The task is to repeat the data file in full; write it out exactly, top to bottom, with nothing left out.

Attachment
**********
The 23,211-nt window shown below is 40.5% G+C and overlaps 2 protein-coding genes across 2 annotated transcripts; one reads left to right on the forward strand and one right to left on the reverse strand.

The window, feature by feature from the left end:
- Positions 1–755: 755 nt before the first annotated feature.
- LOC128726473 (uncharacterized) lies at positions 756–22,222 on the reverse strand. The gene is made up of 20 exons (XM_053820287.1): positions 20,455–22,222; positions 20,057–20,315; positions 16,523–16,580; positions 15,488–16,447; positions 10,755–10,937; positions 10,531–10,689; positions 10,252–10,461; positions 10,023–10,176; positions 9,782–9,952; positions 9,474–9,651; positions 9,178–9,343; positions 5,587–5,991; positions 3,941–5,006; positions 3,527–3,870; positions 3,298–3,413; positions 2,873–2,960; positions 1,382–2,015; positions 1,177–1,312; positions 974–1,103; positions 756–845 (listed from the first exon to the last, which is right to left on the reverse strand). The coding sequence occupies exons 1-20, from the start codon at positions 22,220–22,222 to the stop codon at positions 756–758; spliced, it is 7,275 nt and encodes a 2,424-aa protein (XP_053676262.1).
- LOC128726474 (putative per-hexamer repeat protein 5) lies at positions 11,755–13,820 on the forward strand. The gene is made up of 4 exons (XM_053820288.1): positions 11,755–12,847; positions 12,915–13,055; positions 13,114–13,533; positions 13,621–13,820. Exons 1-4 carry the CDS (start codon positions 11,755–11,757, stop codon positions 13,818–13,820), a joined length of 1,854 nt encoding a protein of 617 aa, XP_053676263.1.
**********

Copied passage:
The 23,211-nt window shown below is 40.5% G+C and overlaps 2 protein-coding genes across 2 annotated transcripts; one reads left to right on the forward strand and one right to left on the reverse strand.

The window, feature by feature from the left end:
- Positions 1–755: 755 nt before the first annotated feature.
- LOC128726473 (uncharacterized) lies at positions 756–22,222 on the reverse strand. The gene is made up of 20 exons (XM_053820287.1): positions 20,455–22,222; positions 20,057–20,315; positions 16,523–16,580; positions 15,488–16,447; positions 10,755–10,937; positions 10,531–10,689; positions 10,252–10,461; positions 10,023–10,176; positions 9,782–9,952; positions 9,474–9,651; positions 9,178–9,343; positions 5,587–5,991; positions 3,941–5,006; positions 3,527–3,870; positions 3,298–3,413; positions 2,873–2,960; positions 1,382–2,015; positions 1,177–1,312; positions 974–1,103; positions 756–845 (listed from the first exon to the last, which is right to left on the reverse strand). The coding sequence occupies exons 1-20, from the start codon at positions 22,220–22,222 to the stop codon at positions 756–758; spliced, it is 7,275 nt and encodes a 2,424-aa protein (XP_053676262.1).
- LOC128726474 (putative per-hexamer repeat protein 5) lies at positions 11,755–13,820 on the forward strand. The gene is made up of 4 exons (XM_053820288.1): positions 11,755–12,847; positions 12,915–13,055; positions 13,114–13,533; positions 13,621–13,820. Exons 1-4 carry the CDS (start codon positions 11,755–11,757, stop codon positions 13,818–13,820), a joined length of 1,854 nt encoding a protein of 617 aa, XP_053676263.1.